BIGGER doesn’t necessarily equate to better. Such is the ethos at independent accountancy firm Sobell Rhodes.
Rather than adding a multitude of clients in search of growth, the firm looks to generate a higher level of fees per client by finding areas where they can provide extra value and then up-sell the relevant service.
“Our process is straightforward,” explains managing partner and founder Andrew Rhodes. “We try to elevate the client base from compliance-type client business to providing consulting and broader services. Our client base has got to get better and better, where they take on every service.”
Those services take in the whole gamut of traditional accounting products one would expect from a firm like Sobell Rhodes – from the most basic book-keeping and payroll and HR services, to providing support in raising finance, developing growth and profit improvement strategies.
Even at that most basic level – payroll for instance – clients can select from a gold, silver and bronze service at a fixed price. While that gives clients clarity about what they will receive at what price, the firm also invest a lot of time in gauging client satisfaction.
The firm benchmarks its clients’ results against their respective industries, benchmarks the performance of its partners against their review engagements and is rigorous in canvassing its clients for feedback about its service; something it has linked to its corporate social responsibility aims – which at its most colourful included providing six goats for poor families in Kenya.
“We write to all our clients and send them a questionnaire. If they send in a completed form, they can nominate a charity and we make a donation,” Rhodes says.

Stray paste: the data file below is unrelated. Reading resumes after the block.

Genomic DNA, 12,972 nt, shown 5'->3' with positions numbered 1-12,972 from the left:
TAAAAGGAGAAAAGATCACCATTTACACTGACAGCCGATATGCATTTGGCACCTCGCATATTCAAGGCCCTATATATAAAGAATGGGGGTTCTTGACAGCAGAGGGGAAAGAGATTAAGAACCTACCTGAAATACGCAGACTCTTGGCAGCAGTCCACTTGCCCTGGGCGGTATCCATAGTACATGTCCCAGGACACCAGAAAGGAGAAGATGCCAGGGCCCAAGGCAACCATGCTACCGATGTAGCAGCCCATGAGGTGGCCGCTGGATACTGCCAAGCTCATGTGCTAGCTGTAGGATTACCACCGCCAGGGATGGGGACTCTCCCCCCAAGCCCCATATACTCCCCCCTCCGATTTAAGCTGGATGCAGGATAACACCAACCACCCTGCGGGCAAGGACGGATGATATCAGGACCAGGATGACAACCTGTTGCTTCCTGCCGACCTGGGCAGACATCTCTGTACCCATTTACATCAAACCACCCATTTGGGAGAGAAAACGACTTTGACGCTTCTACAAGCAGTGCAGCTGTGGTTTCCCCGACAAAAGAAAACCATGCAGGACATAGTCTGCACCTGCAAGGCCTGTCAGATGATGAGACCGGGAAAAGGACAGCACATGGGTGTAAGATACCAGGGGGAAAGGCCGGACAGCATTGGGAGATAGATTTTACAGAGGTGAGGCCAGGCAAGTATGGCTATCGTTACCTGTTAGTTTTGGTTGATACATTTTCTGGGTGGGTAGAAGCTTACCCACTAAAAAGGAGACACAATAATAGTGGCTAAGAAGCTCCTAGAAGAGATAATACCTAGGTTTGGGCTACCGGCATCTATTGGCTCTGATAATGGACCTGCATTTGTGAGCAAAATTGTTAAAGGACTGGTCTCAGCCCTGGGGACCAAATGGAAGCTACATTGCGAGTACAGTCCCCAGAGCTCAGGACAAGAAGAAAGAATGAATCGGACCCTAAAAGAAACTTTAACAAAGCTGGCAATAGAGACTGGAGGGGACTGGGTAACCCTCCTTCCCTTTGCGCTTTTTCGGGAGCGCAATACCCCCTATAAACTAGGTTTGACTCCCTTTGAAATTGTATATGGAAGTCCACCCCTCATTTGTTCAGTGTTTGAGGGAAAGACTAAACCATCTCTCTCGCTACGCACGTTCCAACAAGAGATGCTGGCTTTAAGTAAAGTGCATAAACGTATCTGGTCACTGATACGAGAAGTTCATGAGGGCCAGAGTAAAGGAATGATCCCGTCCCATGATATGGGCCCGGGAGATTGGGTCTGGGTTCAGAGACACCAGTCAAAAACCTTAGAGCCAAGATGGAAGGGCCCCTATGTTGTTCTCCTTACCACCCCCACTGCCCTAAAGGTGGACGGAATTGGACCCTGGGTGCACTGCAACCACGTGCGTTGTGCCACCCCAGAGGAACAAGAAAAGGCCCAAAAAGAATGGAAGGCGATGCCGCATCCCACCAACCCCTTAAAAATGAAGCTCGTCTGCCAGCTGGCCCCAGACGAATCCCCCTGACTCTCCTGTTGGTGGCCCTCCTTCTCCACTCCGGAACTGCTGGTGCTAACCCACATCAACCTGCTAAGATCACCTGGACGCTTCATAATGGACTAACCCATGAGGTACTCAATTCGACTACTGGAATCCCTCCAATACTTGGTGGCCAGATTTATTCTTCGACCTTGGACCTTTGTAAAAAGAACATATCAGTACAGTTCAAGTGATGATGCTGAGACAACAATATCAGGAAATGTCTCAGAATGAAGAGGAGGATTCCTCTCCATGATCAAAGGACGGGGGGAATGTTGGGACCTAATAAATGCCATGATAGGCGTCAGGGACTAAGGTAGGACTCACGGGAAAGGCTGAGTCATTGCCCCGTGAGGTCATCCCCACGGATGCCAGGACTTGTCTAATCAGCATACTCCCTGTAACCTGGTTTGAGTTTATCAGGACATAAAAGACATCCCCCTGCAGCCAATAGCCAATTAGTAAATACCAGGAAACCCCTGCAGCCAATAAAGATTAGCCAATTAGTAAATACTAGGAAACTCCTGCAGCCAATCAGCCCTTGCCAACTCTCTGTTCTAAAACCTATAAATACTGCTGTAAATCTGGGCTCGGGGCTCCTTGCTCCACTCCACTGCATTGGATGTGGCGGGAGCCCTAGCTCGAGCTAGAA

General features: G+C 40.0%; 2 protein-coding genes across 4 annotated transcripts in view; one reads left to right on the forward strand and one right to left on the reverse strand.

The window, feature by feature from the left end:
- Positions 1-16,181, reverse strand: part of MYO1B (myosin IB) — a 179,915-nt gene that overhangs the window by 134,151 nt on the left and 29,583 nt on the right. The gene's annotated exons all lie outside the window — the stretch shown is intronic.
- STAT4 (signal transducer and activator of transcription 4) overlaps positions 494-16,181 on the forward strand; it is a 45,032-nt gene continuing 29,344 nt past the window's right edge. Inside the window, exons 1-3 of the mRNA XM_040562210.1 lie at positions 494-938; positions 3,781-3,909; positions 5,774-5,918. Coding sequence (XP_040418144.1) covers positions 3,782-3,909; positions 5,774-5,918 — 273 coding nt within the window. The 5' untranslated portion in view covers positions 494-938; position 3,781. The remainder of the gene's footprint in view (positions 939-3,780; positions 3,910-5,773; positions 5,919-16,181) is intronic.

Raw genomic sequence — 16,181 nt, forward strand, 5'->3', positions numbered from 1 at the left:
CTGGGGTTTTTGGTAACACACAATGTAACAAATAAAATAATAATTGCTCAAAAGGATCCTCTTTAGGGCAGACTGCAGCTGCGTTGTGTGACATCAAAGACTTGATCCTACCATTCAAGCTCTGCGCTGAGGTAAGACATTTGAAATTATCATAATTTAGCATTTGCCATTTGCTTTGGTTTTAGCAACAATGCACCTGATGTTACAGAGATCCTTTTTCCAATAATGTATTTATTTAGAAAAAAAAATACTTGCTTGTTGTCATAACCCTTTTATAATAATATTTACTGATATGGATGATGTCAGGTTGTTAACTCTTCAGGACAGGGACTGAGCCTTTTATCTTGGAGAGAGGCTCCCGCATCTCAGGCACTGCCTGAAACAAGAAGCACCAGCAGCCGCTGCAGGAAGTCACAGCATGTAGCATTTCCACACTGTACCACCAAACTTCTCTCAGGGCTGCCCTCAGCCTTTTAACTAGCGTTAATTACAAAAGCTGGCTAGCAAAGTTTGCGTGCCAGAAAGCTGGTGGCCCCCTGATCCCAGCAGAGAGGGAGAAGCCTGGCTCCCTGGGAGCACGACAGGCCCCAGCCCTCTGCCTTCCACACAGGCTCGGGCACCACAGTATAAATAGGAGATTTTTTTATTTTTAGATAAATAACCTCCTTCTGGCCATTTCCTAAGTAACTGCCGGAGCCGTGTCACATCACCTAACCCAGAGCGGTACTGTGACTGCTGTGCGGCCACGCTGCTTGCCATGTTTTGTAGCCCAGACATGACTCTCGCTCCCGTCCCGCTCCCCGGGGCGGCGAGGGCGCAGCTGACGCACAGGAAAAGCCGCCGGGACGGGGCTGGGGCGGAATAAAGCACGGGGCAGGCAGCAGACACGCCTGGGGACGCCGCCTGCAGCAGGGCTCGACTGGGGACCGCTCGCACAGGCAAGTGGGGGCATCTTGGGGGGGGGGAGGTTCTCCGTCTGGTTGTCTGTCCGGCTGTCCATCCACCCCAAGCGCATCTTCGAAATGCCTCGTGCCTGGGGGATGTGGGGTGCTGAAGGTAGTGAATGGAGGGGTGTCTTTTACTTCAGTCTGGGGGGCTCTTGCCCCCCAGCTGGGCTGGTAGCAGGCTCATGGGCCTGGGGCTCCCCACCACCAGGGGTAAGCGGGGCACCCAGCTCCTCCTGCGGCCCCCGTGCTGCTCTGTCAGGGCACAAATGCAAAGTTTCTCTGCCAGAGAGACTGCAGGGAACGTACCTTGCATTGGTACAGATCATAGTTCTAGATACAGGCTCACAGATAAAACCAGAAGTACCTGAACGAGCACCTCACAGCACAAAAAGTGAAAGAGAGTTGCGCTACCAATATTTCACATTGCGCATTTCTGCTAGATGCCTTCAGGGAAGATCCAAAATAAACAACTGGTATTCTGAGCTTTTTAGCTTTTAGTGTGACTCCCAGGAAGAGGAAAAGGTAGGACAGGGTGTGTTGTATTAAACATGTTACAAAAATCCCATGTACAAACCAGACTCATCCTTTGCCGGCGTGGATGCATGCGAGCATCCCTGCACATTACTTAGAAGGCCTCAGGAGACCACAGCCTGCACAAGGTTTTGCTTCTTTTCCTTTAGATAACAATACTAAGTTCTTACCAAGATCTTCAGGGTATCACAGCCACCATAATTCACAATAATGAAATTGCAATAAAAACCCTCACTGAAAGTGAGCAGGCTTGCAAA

Turning cost into an investment
It is no coincidence that 98% of new clients come from personal recommendations and referrals. Indeed, Sobell Rhodes was picked out for its global channel work and the overall satisfaction of its clients when it was named National Independent Firm of the Year at the 2012 British Accountancy Awards.
While Sobell Rhodes is a dedicated regional firm – it has offices in Pinner, Watford and London’s West End – it is also a founding member of INAA, an international network of firms with 125 offices worldwide.
The firm is hardly unique in being part of an international association, but having founded the organisation “for defensive reasons” 20 years ago, it has since become “more offensive in nature”.
“Our philosophy was to join an organisation where we could be influential at an early stage,” says Rhodes. “By being at the core of a hub of international firms we benefit more, more people are known to us.”
That philosophy of investing to gain influence, and essentially turn capex into a profit centre, also extends to the firm’s approach to training. Sobell Rhodes’ Continuing Professional Development training group, set up 12 years ago, now trains more than 40 firms with more than 900 delegates attending its courses in a single year.